4.2 Partial occupation of the Kohn-Sham orbitals

In the Kohn-Sham scheme, the single-particle orbitals
were either empty or doubly occupied (two spin states). It will prove to be
useful if we now
generalise to include partial occupation [131] so that
each orbital contains electrons where
. The
electronic density is now defined as

(4.7) |

Janak's functional is defined as

(4.8) |

For a fixed set of occupation numbers, the Euler-Lagrange equations for the
variation of the functional with respect to the orbitals again yield
Schrödinger-like equations:

Multiplying by and integrating gives

We obtain the dependence of the energy functional on the occupation numbers
by varying one of the while allowing the orbitals to relax (i.e. solving equations 4.6 and 4.10 self-consistently).
We define the kinetic energy for orbital , , by

(4.13) |

(4.14) |

From the definition of (4.12) we obtain

(4.16) |

(4.17) |

(4.18) |

(4.19) |

Variation of the functional subject to the constraint of constant electron
number (i.e. unconstrained variation of
) gives

This generalised functional is not variational with respect to arbitrary variations in the occupation numbers [132]. Objections have been raised [133] to considering occupation numbers other than zero or one in zero-temperature density-functional theory, but the conclusion is still that at self-consistency, orbitals above the Fermi energy are unoccupied and orbitals below are fully occupied, and we recall that this state of affairs corresponds to an idempotent density-matrix.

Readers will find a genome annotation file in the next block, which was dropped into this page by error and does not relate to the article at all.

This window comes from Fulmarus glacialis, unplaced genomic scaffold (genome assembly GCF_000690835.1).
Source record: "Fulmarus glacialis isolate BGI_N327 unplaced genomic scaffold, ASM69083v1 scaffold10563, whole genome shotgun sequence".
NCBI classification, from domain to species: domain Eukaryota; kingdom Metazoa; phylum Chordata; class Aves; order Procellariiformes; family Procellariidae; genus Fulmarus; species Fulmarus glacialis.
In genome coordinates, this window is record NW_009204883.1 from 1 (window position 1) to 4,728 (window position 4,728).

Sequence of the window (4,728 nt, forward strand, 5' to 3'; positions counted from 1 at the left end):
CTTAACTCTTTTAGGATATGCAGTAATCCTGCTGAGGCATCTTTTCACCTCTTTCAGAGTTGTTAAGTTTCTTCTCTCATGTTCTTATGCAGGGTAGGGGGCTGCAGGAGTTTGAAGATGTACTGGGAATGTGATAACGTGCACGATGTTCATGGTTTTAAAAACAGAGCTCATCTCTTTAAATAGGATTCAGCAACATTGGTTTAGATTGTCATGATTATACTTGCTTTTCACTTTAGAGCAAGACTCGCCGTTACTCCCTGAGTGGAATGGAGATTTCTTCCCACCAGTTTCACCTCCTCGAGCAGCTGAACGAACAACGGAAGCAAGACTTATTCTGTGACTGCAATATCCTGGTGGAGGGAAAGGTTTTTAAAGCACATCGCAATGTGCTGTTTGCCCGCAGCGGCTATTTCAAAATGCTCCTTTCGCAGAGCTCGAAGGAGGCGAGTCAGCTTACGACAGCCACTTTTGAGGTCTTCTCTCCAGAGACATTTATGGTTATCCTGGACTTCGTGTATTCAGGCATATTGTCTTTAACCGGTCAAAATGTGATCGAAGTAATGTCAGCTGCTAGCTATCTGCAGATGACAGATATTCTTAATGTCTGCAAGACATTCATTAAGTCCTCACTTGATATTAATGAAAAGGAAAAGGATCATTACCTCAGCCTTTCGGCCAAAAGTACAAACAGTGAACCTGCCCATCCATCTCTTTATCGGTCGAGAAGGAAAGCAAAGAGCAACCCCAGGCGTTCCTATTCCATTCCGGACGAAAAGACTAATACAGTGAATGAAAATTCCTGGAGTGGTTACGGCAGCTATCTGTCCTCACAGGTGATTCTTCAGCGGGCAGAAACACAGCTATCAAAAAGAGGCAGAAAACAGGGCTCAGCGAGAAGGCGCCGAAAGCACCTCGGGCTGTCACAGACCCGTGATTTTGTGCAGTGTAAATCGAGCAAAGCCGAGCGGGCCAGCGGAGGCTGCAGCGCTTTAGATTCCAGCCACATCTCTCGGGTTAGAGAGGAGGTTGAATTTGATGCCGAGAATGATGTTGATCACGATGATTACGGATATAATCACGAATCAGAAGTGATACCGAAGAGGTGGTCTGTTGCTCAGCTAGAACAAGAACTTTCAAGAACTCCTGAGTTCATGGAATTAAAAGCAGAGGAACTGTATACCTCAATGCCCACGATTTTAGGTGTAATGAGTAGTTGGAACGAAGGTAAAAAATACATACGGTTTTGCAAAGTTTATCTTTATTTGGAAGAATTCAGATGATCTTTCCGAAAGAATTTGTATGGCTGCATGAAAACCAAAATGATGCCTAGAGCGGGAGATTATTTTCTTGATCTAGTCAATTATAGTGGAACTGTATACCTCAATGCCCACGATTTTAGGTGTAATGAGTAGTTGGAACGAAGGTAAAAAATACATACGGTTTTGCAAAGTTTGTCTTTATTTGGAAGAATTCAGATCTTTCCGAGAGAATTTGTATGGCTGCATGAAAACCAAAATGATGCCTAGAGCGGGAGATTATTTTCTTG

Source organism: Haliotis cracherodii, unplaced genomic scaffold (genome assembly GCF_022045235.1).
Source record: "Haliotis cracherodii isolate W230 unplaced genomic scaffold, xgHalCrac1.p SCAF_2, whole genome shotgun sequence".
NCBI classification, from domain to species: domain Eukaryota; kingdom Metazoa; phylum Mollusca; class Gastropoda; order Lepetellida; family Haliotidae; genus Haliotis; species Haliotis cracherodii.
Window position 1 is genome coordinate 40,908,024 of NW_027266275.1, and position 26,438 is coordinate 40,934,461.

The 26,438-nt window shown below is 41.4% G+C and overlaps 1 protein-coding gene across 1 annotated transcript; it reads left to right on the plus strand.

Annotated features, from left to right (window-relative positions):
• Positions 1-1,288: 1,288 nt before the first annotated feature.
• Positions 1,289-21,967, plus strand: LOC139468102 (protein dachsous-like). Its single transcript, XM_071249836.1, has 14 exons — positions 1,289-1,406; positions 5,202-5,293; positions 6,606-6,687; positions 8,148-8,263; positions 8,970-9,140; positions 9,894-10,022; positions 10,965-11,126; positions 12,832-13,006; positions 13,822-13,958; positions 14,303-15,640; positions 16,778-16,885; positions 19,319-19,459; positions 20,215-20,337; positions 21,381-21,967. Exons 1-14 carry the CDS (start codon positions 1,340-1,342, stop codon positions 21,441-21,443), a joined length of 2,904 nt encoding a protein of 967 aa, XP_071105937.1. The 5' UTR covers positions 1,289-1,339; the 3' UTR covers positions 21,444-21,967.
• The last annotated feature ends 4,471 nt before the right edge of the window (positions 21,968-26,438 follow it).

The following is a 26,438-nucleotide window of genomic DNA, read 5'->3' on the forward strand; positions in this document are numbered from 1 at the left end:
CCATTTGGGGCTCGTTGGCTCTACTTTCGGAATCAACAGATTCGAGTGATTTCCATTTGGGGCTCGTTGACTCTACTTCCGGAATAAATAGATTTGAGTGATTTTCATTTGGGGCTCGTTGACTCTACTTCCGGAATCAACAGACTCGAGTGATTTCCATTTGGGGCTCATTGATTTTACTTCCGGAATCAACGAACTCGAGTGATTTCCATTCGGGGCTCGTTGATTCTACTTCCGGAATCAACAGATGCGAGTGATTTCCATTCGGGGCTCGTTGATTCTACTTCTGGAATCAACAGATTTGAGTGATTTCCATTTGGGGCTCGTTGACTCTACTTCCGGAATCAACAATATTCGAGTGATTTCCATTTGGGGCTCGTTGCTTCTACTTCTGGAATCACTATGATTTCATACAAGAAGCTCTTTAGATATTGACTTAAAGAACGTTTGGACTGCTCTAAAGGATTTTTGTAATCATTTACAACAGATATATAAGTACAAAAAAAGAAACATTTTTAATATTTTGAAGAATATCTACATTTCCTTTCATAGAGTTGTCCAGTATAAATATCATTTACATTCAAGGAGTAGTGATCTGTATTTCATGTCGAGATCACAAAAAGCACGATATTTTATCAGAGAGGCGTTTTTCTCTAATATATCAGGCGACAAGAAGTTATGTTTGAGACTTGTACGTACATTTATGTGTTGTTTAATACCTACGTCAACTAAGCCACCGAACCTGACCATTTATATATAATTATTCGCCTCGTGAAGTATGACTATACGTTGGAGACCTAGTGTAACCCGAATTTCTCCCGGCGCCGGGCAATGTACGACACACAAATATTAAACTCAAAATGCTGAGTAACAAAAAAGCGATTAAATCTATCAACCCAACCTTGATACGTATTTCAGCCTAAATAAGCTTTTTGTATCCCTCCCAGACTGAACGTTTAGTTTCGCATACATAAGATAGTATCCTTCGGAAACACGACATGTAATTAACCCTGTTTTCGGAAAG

If the occupation numbers are allowed to vary in the interval we see that the lowest value of the generalised functional is obtained for the correct choice of occupation numbers outlined above. However, if the occupation numbers are allowed to vary outside this interval, this result no longer holds since the energy can be lowered by over-filling ( ) orbitals below the Fermi level, or negatively filling ( ) orbitals above the Fermi level, while still keeping the sum of the occupation numbers correct. Constraining the occupation numbers to avoid these unphysical situations is discussed in section 4.4.